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  • Writer's picturePaul

A Review of New Ergo Fly Tying Tools from Loon Outdoors

Updated: Oct 28, 2021

I can still remember the very first fly I tied. It was in the early 90's and I was no more than 12 years old. Since I don't think I had actually taken up fly fishing quite yet, I was equipped with absolutely NO fly tying materials or tools. Lucky for me, my mom came to the rescue! Her sewing kit in the hall closet had a nice selection of threads, so one day I poked around in there for a few minutes and emerged with some black and yellow thread.

Over the next hour, I constructed that very first fly—a bee pattern tied on a #8 Eagle Claw bronze bait holder hook. With no other materials to use for the body, I must have wrapped those threads around the hook a thousand times to build up enough thickness to resemble a bee's shape. Without a vise to hold the hook, this wasn't exactly easy! I then finished off my bug with some little silicone legs sourced from a bass flipping jig I had laying around. Viola! I was very proud of my creation!

I wish I had kept that fly for sentimental reasons, but that creative hour started my interest in fly tying which continues to this day over 20 years later. While I've had a fair amount of fly tying goodies for quite some time now, none of tools have ever been what I'd call premium. Well, that all changed when a box recently arrived from Loon Outdoors. Inside were four of their newest offerings: Ergo Micro Tip All-Purpose Scissors, Ergo Whip Finisher, Ergo Bobbin Threader, and Ergo Bobbin. Coincidentally, these arrived while I was at the bench whipping up some small peacock bass streamers!


Ergo Micro Tip All-Purpose Scissors: These precision scissors sport surgical-quality stainless construction and comfortable powder-coated grips with enough wiggle room for all finger sizes. The blades are quite sharp and cut fibers with ease, and the fine tips are sweet for making tiny trims. As the name implies, these are ideal for general tying duties, but I especially appreciate them for getting rid of any unruly fibers at the front of the fly before building a head or even after whip-finishing. Useful for all fly sizes, I can see these being super handy for folks tying small patterns like dries and nymphs. Length: 4 inches / Price: $18.95


Ergo Bobbin: Here's a pretty slick bobbin that is anything but basic. First, there's an extra-long tube that has nicely rounded-off ends to prevent thread chafes or cuts. In the center of the tube is the ergonomic powder-coated grip that cradles the thumb and forefinger extremely well for a very high level of comfort. To hold the thread spool, there's a spring steel tension spool holder made from Japanese steel. When grasping the bobbin properly, it's easy to apply additional tension to the spool by slightly squeezing the spool holder between your remaining three fingers and palm. Additionally, the rounded ends of the spool holder allows thread spools to spin smoothly, but often with quite a bit of squeaking. Also, I occasionally experience spools slipping out of the holder while under tension—issues my old bobbin didn't have. Length: approx 5 inches / Price: $19.95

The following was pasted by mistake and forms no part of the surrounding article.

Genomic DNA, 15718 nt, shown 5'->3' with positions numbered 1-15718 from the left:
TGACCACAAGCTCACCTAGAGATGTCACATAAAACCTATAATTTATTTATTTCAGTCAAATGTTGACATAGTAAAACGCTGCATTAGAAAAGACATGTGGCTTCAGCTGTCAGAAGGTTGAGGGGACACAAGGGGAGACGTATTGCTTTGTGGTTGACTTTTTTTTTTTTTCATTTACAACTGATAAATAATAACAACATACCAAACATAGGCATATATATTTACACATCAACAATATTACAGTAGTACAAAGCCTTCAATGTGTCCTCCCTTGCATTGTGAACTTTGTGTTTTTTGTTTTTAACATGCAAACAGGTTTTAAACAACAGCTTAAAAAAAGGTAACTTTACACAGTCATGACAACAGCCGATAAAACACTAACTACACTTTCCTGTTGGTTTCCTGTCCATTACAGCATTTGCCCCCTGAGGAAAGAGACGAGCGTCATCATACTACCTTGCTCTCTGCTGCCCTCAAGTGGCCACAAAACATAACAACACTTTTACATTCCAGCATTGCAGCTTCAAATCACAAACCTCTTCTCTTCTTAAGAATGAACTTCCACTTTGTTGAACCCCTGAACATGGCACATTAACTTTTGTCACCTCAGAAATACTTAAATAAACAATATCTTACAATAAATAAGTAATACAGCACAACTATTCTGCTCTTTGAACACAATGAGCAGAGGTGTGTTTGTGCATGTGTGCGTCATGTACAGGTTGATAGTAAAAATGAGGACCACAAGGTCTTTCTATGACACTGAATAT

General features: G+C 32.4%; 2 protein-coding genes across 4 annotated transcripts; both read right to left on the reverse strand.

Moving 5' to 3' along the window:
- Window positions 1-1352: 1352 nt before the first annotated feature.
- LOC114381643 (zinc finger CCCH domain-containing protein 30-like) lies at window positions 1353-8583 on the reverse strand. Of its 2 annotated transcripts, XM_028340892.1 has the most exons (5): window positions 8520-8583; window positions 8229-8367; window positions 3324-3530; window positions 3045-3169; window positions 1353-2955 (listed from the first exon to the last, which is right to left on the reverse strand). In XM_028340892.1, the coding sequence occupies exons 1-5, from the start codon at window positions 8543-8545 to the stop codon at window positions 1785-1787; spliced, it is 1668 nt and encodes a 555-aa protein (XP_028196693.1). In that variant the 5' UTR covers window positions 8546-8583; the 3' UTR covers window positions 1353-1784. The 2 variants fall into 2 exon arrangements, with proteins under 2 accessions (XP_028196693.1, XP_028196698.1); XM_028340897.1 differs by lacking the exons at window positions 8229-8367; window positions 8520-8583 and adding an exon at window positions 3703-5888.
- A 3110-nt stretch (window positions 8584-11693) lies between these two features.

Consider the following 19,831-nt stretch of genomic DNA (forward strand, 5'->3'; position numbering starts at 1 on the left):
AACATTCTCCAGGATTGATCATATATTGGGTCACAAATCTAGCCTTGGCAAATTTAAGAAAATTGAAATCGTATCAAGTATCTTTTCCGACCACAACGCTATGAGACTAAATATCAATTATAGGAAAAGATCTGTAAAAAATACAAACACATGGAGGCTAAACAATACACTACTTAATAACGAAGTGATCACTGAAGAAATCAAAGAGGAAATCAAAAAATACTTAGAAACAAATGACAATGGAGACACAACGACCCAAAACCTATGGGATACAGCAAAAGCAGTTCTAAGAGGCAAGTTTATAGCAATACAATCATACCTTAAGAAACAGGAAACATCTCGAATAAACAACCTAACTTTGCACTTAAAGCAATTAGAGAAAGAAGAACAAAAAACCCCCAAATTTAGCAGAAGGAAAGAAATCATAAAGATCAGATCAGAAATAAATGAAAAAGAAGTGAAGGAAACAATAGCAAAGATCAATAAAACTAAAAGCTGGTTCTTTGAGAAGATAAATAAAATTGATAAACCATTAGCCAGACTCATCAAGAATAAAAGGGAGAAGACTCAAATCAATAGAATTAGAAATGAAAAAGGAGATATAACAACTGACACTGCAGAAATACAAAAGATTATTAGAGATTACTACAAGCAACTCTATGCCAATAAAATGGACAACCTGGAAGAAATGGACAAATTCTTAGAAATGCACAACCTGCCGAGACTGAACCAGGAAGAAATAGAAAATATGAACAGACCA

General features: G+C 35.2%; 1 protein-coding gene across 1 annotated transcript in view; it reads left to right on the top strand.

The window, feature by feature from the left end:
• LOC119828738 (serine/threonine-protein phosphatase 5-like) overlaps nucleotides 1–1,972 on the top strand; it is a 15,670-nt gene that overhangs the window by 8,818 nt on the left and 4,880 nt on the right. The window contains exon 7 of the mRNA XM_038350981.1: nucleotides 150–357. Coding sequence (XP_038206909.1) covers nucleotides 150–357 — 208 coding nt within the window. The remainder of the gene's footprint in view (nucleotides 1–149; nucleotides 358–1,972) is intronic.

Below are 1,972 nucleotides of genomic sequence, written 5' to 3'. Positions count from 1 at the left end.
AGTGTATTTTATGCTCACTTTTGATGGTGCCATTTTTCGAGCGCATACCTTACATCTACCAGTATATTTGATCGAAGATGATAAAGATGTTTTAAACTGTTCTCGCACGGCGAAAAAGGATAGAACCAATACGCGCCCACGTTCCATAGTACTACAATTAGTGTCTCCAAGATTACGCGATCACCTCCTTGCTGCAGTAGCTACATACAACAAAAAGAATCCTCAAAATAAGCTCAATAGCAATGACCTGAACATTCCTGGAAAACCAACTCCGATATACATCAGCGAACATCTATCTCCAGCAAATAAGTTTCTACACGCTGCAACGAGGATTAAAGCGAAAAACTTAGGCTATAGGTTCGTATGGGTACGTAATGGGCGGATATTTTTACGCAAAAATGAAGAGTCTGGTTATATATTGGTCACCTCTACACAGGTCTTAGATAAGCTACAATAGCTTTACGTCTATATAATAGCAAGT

Ergo Bobbin Threader: Featuring an extra-long wire length of approximately 4 3/4 inches, the Loon Bobbin Threader is made with plenty of length to thread any bobbin I've ever come across. In addition, there's a powder-coated handle with that familiar yellow ergonomic grip. This handle has some hefty weight to it which can cause the threader to easily slide back out of the bobbin tube while threading, so beware of that. This threader is a necessity for the Loon Ergo Bobbin since it has such a long tube—my old, shorter bobbin threader wouldn't work with it! Length (including handle): approx 7 inches / Price: $9.95


Ergo Whip Finisher: Along with the obvious yellow grip, two notable features include an ultra-thin end point allowing for a very seamless transition of thread from tool to hook when the knot is completed, along with a sharpened end at the back of the handle for cutting thread and finishing the fly. When using this whip finisher, I find that it doesn't always spin as smoothly or quietly as my old no-name one. When the thread is held under tension the sharpened end slices the thread quite well, but I also think the tool would be more comfortable to use/hold without it. Length: approx 4 1/4 inches / Price: $12.95


The bright-yellow handles make these much easier to locate should they get lost on a cluttered desk or in storage. If desired, the center opening of the ergonomic grips also allows them to be hung up easily.

Don't forget that Loon offers an array of other fly tying and fishing products extending way beyond the four new tools we've looked at here.

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